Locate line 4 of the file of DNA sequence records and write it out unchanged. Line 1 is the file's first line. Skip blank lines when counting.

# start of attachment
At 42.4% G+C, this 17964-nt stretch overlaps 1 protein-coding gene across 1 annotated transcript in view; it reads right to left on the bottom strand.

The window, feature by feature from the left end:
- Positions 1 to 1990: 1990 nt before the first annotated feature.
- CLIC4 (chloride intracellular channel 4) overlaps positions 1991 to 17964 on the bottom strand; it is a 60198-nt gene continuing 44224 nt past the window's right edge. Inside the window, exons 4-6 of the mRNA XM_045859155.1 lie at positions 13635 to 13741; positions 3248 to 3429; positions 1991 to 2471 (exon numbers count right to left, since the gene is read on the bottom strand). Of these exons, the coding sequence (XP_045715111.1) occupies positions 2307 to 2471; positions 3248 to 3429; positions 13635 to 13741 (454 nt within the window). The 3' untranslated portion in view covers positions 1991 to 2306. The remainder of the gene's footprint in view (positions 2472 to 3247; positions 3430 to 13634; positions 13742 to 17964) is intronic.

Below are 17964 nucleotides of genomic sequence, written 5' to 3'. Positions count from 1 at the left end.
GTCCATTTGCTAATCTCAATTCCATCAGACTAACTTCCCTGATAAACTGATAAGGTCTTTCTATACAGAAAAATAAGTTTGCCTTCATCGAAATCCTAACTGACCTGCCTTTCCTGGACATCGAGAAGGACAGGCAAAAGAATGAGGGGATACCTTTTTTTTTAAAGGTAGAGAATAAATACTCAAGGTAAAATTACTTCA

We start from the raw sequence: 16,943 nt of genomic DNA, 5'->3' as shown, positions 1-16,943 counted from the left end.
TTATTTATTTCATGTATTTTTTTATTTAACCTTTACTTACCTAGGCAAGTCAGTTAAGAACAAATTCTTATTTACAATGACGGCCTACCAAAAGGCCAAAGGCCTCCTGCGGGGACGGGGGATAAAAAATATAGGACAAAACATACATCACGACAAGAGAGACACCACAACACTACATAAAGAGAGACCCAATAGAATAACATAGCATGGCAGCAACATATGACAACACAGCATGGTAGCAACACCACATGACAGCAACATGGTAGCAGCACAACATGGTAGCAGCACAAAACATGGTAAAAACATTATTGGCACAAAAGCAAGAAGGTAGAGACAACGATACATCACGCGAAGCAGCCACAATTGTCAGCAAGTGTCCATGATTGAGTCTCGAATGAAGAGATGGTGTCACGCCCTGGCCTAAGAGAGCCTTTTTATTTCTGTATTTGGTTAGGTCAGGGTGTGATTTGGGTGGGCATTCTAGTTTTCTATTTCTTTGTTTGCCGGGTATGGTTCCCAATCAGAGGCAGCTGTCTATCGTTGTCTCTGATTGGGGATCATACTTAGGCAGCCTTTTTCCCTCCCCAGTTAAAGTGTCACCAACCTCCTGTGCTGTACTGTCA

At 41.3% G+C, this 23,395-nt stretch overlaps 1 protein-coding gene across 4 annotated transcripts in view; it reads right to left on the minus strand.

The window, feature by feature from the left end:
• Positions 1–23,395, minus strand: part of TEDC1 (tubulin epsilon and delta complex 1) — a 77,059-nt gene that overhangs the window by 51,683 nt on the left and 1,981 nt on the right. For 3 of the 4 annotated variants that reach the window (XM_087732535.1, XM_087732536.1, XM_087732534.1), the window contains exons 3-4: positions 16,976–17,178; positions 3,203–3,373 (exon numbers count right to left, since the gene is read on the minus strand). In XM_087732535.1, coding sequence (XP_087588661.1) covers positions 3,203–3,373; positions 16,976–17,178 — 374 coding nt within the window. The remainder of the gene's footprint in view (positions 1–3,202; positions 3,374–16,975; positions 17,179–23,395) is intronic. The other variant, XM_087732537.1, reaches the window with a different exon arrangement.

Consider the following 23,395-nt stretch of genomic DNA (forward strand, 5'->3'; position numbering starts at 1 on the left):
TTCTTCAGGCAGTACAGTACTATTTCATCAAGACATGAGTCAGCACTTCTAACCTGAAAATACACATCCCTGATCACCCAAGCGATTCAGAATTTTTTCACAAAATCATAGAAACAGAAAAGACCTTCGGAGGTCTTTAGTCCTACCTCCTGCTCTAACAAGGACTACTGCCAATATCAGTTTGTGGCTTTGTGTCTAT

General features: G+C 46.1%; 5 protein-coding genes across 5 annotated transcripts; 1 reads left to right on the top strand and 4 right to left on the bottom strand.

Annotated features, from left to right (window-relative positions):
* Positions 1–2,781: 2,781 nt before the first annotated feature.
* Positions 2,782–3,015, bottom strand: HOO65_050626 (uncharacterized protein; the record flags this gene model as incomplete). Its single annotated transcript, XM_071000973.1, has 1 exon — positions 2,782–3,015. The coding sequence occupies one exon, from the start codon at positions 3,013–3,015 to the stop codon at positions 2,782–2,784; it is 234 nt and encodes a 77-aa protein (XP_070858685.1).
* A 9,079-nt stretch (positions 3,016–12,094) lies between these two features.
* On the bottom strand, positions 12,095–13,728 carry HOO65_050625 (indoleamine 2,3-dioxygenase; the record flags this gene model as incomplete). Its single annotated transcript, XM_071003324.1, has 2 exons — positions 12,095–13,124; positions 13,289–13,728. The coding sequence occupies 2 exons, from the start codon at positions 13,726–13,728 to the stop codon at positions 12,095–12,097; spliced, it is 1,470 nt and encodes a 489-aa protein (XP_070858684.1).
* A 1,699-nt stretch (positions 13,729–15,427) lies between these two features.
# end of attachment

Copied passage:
- CLIC4 (chloride intracellular channel 4) overlaps positions 1991 to 17964 on the bottom strand; it is a 60198-nt gene continuing 44224 nt past the window's right edge. Inside the window, exons 4-6 of the mRNA XM_045859155.1 lie at positions 13635 to 13741; positions 3248 to 3429; positions 1991 to 2471 (exon numbers count right to left, since the gene is read on the bottom strand). Of these exons, the coding sequence (XP_045715111.1) occupies positions 2307 to 2471; positions 3248 to 3429; positions 13635 to 13741 (454 nt within the window). The 3' untranslated portion in view covers positions 1991 to 2306. The remainder of the gene's footprint in view (positions 2472 to 3247; positions 3430 to 13634; positions 13742 to 17964) is intronic.